I can remember visiting Astronomy Picture of the Day from the Macintoshes in my elementary school computer lab (this was in the mid-nineties, before Apple started calling its computers “Macs”). Today, some two decades later, I still visit APOD regularly. How many websites can you say that about?
Over at The Verge, Sean O’Kane interviewed APOD creators Robert Nemiroff and Jerry Bonnell, the gamma ray astronomers who created the site and twenty years ago this week, and still run it today.
APOD serves its titular purpose with minimal flare. Every day — the site updates at 12AM ET — there’s one featured image (or video) of our cosmos. That’s accompanied by a short description with some links for anyone who wants to dig a little deeper.
The site is available in 20 languages, has a Twitter account with a million followers, a Google+ page — don’t scoff, the astrophotography community actually thrives there — with over 900,000 fans, and nearly 200,000 likes on Facebook. There’s an Instagram account, countlessapps, and there’s even a dedicated subreddit. All that helps account for more than 1 million visits to the APOD website each day – a far cry from the first day 20 years ago when it barely cracked a dozen.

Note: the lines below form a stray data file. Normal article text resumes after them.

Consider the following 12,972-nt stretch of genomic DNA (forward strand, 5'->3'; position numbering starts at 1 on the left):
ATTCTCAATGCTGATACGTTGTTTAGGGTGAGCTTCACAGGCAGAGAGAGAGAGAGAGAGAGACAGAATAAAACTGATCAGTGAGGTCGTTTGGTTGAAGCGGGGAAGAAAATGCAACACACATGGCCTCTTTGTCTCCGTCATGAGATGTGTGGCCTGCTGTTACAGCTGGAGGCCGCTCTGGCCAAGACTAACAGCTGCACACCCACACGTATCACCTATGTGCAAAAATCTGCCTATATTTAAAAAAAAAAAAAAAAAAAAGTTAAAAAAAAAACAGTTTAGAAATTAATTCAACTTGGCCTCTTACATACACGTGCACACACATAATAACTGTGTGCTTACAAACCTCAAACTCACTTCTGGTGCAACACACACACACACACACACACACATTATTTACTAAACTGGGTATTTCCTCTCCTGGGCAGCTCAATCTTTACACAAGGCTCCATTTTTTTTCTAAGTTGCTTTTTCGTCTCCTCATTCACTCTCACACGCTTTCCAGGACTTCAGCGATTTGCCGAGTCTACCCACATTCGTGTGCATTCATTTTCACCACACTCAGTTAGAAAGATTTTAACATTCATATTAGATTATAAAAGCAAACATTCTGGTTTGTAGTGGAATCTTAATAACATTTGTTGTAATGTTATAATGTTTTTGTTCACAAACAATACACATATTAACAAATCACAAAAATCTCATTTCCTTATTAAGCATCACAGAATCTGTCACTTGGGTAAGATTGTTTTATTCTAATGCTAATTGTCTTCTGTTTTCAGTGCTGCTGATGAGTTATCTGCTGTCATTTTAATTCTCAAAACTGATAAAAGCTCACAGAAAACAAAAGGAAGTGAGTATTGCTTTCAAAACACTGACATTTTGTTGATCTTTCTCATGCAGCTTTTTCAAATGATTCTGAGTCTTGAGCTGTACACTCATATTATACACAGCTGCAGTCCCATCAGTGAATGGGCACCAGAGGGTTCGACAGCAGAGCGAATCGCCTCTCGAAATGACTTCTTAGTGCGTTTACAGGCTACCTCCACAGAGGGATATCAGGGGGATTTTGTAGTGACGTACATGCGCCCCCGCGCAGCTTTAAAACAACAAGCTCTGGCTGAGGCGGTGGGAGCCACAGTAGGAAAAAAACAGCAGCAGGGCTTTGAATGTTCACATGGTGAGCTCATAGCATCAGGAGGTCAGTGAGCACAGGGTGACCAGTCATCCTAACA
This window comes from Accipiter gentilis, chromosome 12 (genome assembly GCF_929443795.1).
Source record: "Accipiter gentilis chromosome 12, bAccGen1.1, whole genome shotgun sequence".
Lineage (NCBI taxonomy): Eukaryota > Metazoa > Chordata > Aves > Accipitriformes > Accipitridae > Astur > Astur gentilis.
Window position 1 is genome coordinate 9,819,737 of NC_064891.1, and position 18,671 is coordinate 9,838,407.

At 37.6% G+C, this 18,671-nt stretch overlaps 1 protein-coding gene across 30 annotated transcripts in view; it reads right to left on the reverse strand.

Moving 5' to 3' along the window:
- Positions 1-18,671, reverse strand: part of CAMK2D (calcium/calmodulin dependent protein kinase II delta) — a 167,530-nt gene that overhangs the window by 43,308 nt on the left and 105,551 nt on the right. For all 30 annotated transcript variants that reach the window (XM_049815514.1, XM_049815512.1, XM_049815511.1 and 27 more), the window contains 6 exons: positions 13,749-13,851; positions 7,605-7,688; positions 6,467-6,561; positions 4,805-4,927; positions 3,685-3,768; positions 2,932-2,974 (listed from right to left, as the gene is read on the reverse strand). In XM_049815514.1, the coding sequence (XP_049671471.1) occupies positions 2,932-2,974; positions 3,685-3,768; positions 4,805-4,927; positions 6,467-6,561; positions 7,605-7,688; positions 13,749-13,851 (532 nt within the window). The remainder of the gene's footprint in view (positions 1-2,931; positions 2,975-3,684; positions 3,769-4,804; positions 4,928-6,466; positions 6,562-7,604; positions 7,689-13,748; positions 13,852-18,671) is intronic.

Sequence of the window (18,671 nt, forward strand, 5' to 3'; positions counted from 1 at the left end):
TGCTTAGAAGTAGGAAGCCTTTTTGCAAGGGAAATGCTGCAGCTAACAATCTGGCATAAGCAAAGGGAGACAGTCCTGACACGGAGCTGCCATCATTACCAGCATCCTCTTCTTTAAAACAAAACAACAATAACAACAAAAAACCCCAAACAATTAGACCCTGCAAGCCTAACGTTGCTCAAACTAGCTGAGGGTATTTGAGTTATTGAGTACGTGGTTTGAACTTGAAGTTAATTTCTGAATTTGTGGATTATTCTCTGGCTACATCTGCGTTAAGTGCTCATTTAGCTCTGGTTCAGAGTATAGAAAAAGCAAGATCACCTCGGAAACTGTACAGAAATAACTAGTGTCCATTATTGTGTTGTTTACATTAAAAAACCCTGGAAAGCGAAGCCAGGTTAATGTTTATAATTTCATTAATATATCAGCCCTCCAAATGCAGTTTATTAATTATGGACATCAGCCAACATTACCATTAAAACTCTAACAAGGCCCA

APOD launched on June 16, 1995. In advance of its milestone birthday, I spoke on the phone with the two guys who have run the site by hand for two decades, a seemingly unfathomable task in the age of ephemeral content. How do they do it? A combination of Microsoft Word, a fiery passion for astrophotography, and lots and lots of emails.
Do check out the interview at The Verge; Nemiroff and Bonnell are cool dudes, and the exchange is full of gems like this:
Under the hood, how does APOD work?
Robert Nemiroff: I just open up Microsoft Word on my PC. I bring up the text file from an old APOD post from a couple of days ago. I delete out the old stuff, I put the new stuff in, then I transfer it to [the network at] NASA Goddard and I look it over, and with the VI editor I make changes, because I almost always make some kind of mistake somewhere. And then I look at the result and see if it looks reasonable, and if so then I just leave it alone.
If it ain’t broke, right?
Another way to appreciate APOD’s legacy is to check out its archive. It’s huge. If you scroll all the way to the bottom, you’ll find the first post is dated June 16, 1995 (there’s a screen shot of the page at the top of this post). Happy early birthday, APOD. You don’t look a day over 10.